Prospero Hall’s Horrified is the most compelling cooperative game since Pandemic


If you love the idea of running around the locations of classic horror movies such as Bride of Frankenstein, Dracula and The Invisible Man, then Horrified might be just what you’re looking for. This wholly cooperative game pits up to five players against a variable number of monsters — each of which has its own way of either beating the players or being defeated.

Horrified is nothing short of being the best kind of fun you can have around a table with friends. The premise is simple; you just choose a character (either deliberately or randomly) from a handful of fairly classic Pandemic style options (each with their own unique ability) and then pick some monsters. An intro game would feature two preset monsters, but players can face off against up to four if they want a very stiff challenge.

Whilst the player characters have roles (and abilities to suit) but no names, the monsters are straight out of some of Universal Studios most iconic films from between 1930 and 1950. Dracula, The Mummy, Frankenstein and The Bride, The Wolfman, The Invisible Man and of course, The Creature From the Black Lagoon all feature, and each of them have some very specific and unique conditions associated with them.

For example, to defeat Frankenstein and The Bride (who will both roam around the board, making them twice as threatening as each other individual monster) the player will need to have the monsters meet after their humanity has been increased to a certain level. If they ever meet before this, the terror level in the local village will increase, and if it is ever at its peak, the players will lose. Since Frankenstein and his bride move towards each other every turn, the players need to act fast.


The Mummy, on the other hand, comes with a basic puzzle associated with his particular character board. On this board, scarab beetles that begin partially randomised (but always on the opposite side of the pattern to where they need to be) will have to be arranged just so before The Mummy can be defeated. Depending on how the game pans out though, The Mummy may flip these scarabs upside down, slowing the players progress.

To defeat the monsters, Horrified uses a very simple mechanism that translates beautifully from one monster to another. The game world is populated by item tokens that are drawn randomly from a bag. Each item has a colour (red, blue or yellow) and a value (two or three, for example) that will have a specific effect depending on which monster is being faced.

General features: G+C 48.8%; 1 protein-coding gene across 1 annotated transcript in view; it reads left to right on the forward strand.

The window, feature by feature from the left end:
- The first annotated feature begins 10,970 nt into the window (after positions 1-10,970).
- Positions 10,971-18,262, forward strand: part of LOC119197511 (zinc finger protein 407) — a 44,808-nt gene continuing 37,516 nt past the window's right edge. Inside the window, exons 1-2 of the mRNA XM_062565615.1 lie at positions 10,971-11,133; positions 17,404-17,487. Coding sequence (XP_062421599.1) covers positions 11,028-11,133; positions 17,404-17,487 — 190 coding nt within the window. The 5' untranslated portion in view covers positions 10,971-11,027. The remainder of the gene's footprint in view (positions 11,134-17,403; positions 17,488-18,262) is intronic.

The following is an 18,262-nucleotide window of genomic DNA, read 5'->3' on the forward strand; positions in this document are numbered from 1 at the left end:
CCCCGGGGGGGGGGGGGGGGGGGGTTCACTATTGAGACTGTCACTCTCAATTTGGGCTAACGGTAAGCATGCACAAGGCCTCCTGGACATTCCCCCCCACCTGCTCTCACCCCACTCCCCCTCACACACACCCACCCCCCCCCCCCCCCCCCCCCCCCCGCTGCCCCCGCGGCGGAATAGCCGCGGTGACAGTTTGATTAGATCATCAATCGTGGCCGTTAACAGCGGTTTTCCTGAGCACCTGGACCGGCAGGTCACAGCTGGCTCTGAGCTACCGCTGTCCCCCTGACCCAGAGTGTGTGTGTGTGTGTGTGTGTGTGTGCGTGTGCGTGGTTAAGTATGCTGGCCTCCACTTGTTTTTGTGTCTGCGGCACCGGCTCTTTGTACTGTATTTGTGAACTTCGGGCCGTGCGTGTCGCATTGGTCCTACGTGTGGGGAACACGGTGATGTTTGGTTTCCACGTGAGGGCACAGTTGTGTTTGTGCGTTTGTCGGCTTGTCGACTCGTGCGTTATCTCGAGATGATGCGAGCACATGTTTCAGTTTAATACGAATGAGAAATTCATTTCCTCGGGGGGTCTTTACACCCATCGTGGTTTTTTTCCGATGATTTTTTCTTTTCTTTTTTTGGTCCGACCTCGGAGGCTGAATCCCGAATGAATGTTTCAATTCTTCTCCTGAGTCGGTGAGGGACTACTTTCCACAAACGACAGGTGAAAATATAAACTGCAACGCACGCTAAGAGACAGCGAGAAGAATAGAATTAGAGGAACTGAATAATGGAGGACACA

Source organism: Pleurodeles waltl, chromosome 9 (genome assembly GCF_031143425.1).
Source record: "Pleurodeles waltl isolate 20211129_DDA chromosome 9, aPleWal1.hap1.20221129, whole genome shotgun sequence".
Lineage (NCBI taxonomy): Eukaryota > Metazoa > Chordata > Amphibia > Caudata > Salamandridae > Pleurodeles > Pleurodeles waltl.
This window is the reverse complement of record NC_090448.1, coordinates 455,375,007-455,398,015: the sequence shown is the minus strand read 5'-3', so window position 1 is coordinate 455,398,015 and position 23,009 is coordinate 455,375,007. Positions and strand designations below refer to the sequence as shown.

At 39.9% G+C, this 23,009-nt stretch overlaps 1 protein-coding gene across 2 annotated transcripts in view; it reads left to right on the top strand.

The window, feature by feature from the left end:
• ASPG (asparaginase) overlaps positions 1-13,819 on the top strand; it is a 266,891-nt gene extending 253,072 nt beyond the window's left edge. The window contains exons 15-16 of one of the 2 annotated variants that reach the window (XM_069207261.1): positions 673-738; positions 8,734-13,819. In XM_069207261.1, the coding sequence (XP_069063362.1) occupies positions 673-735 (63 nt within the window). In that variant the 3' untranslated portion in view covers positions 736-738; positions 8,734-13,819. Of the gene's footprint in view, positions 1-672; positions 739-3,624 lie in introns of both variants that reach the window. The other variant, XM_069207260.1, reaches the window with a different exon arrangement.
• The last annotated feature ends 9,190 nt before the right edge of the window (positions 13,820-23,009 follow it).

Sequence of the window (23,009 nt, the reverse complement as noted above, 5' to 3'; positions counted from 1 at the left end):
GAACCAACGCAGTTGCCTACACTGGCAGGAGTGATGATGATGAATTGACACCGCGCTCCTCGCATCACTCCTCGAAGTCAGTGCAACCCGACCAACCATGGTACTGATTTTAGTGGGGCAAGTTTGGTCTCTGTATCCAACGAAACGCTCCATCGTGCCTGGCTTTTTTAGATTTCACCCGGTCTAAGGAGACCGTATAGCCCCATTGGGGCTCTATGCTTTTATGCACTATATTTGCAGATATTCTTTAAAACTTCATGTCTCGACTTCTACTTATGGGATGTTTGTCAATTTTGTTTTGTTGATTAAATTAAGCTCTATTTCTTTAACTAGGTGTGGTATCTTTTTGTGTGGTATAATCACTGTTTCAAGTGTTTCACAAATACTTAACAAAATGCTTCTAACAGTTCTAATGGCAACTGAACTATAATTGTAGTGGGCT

Take Frankenstein and The Bride again, for example. Each of these characters can be “civilised” by a certain number (as shown on an item) by yellow or blue items respectively. If a player is in the same space as either monster with an appropriate item, they may spend that item (as an action) to increase the monsters level. It’s that simple. 

For The Mummy, players must head to the museum location and spend yellow items to move the scarabs I mentioned earlier (or to flip them face up.) Each item allows a number of scarab moves equal to its value, which is again, very simple. The other monsters all have similar requirements, with some being more about direct confrontation and others about either misdirection or manipulation of the game world. 


What keeps Horrified ticking at an electric pace is the fact that each player will have (usually) four action points to spend, but must then draw an event card that will trigger one or more monsters, and potentially add NPC’s and/or items to the board. A pair of hapless security guards might arrive on the scene for example, whilst three random items might be drawn and placed on the locations indicated.

The monster activation is a bit more concerning, however. One monster will always be marked as the “frenzied” monster, whilst the others are denoted by their own symbol. Depending on which event card is drawn, the monsters shown will activate, causing them to move a set number of spaces towards the nearest NPC or player character and to then attack them. 

NPC’s attacked this way are defeated immediately, increasing the terror level, whilst players attacked this way must discard an item or be defeated, which causes them to respawn and, you guessed it, increase the terror level. Thankfully, NPC’s can be saved if they reach a denoted safe space, and any player who escorts them will gain a bonus card that provides a powerful benefit such as additional actions, or increased item strength. 

What drives this kind of game (which is, in all fairness, very much a Pandemic style experience) is the fact that the monsters will act after every player turn (regardless of player count) so there’s never any let-up. Two monsters can be fairly straightforward to defeat, three is tough, but four is a nightmare because there are never enough items anyway, not to mention the constant threat of attack. 


Whilst slightly harrowing at times (but not in a scary way) this results in a challenging and exciting game that really fits the bill for family game nights. The theme may be based on monsters, but bearing in mind that most of these movies are very old, there’s little chance of really terrifying anyone. On the contrary, Horrified has the kind of gameplay that appropriate age (maybe eight and older) children will love to experience with their parents.

As long as the theme appeals to you as much as it does to me, then Horrified is a superb cooperative game that has broad appeal and a superb look. The miniatures that represent the monsters are nice, whilst the supporting artwork is bright and thematic, whilst the quality is top-notch. Horrified is a surprise hit that is already well inside the BoardGameGeek Top 100, and by my reckoning, it deserves all the praise it can get. 

You can purchase Horrified on Amazon.

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